Monday, October 20, 2008

Maple-Roasted Chicken with Apple-Mushroom Wild Rice and Lentil Pilaf

The only things you should have to do on Sunday are: watch Meet the Press, read your favorite parts of the New York Times, go on a bike ride, and make a nice dinner. If those are the criteria for a perfect Sunday, I outdid myself and had a more perfect Sunday. Colin Powell started my morning by giving the most eloquent and poignant endorsement of Barack Obama, the Times had an awesome feature on Rachel Maddow, the park was at its fall best and my new bike was awesome (so was my partner, who encouraged me to keep going up those hills!), and the dinner we chose was soul-warming. On the way home from the park, we stopped by a Barack O'Bake Sale run by four neighborhood kids. Their enthusiasm was something else!

I got a free-range chicken at Fairway and brined it in water, kosher salt, a chopped up onion, and a sprig of rosemary. I left the chicken in the fridge in its brine for about 8 hours. When I took it out of the fridge, I rinsed it throughly, rubbed it with olive oil, and coated it with a spice mixture I got from a poultry-seller at the Grand Army Plaza Farmer's Market in Prospect Park. The spice mixture uses maple crystals as its base, so it was nice and sweet. We didn't do anything else to the chicken--just roasted it at 400 degrees for about an hour.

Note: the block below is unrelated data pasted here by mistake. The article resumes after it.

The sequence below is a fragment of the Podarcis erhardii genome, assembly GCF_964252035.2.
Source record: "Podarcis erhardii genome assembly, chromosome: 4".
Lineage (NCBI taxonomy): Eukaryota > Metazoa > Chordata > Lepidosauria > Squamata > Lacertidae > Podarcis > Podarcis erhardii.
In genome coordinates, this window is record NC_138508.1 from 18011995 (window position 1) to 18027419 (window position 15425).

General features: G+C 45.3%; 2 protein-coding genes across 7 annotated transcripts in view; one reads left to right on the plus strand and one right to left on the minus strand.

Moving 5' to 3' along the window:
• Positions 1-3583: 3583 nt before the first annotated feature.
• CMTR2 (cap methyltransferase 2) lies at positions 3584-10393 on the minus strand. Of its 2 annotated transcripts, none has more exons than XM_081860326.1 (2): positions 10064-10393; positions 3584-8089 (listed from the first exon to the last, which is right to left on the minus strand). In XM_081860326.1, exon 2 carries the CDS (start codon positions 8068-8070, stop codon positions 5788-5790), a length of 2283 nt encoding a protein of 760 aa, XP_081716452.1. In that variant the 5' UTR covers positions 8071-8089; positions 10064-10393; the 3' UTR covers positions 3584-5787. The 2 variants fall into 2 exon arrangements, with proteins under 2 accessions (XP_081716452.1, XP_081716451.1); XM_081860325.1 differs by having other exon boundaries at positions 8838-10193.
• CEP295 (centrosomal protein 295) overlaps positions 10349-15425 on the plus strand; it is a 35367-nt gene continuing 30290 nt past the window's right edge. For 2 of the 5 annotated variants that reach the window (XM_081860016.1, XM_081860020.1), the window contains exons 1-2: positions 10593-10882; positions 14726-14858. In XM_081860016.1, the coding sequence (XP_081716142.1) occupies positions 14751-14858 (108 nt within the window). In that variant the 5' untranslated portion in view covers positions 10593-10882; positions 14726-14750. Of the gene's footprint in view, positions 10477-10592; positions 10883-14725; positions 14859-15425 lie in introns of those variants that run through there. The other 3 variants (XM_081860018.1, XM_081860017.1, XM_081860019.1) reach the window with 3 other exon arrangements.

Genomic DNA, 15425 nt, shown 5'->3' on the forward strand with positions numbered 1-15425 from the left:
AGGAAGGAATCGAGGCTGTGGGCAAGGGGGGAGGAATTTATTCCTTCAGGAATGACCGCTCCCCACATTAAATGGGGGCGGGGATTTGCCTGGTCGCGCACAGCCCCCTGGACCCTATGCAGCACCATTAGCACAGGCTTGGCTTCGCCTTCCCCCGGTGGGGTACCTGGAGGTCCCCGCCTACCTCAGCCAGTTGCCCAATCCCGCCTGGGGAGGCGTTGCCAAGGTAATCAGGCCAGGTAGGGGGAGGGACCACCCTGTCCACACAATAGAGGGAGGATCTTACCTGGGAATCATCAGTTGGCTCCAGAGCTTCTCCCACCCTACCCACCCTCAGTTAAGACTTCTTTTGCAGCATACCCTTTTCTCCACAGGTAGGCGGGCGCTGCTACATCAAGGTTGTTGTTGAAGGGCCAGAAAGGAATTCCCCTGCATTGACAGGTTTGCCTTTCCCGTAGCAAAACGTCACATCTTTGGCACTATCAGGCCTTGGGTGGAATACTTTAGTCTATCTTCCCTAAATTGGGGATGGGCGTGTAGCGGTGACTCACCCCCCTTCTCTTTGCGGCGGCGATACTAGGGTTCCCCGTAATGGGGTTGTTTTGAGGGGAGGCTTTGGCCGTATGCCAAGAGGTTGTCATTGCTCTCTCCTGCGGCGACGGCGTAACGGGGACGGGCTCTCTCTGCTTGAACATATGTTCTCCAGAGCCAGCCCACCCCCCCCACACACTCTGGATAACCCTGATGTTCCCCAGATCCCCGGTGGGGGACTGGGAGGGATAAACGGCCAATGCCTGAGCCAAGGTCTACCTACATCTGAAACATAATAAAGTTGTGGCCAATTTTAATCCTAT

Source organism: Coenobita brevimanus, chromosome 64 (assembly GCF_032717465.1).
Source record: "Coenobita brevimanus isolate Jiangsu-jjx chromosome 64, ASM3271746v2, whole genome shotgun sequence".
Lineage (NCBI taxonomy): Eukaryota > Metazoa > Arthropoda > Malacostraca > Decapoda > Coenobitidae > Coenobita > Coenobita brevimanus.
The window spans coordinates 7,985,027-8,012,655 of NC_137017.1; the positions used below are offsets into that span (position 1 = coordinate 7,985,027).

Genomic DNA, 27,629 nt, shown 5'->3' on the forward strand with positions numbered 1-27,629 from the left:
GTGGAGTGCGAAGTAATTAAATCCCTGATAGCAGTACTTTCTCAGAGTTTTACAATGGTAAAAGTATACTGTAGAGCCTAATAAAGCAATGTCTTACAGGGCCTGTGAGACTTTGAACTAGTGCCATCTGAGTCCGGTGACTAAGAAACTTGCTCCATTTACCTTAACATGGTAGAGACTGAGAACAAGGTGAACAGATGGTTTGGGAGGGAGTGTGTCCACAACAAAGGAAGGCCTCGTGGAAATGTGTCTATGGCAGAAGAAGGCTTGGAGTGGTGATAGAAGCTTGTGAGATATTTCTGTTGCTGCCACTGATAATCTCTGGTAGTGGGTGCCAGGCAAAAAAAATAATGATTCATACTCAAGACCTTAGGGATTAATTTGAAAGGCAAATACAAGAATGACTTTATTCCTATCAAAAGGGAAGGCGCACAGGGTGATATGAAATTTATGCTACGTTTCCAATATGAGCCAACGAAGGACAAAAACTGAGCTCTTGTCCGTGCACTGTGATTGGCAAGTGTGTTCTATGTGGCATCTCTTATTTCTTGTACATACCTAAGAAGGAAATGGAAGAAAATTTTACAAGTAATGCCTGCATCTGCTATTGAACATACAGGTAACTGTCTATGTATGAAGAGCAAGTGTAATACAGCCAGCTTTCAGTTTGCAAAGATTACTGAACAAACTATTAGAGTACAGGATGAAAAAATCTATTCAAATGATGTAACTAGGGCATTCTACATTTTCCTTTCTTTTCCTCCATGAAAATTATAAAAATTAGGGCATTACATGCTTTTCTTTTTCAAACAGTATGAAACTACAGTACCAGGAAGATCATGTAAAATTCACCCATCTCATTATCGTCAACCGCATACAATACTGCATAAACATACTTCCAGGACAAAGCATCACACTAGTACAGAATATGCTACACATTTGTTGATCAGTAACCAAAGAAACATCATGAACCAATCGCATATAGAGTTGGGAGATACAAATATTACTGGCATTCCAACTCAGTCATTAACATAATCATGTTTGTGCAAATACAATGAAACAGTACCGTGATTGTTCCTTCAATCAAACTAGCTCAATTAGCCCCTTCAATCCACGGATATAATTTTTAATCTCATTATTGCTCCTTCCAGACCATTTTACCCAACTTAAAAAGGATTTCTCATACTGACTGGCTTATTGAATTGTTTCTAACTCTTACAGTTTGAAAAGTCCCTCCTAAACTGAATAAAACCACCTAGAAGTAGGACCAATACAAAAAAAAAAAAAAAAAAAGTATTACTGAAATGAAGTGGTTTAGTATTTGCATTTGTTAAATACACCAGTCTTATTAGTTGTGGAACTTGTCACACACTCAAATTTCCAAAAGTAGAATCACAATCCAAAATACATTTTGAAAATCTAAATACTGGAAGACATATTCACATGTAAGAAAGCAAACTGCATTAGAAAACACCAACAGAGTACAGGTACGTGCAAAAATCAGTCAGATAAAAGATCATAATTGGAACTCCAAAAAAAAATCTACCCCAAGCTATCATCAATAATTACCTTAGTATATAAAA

For the Apple-Mushroom Wild Rice and Lentil Pilaf, we didn't follow a recipe really. I got the idea from a fall recipe newsletter that advertised an Apple-Leek Stuffing. I couldn't find leeks anywhere this weekend, so I just used the apple part to inspire a nice side dish. In general, the pilaf was made this way:

Combine wild rice with a touch of olive oil in a small bowl. Sautee onion and garlic in a sauce pan. Once they are carmelized, add chopped mushrooms and celery. When they are soft, add the wild rice, chicken stock, and about 1/2 cup of lentils. Add salt and pepper and simmer, covered, for about 45 minutes. When the rice is nearly done, add chopped apples to the mixture. Uncover and continue to cook until the rice is tender and the water is absorbed.

The dish is even better for lunch the next day.

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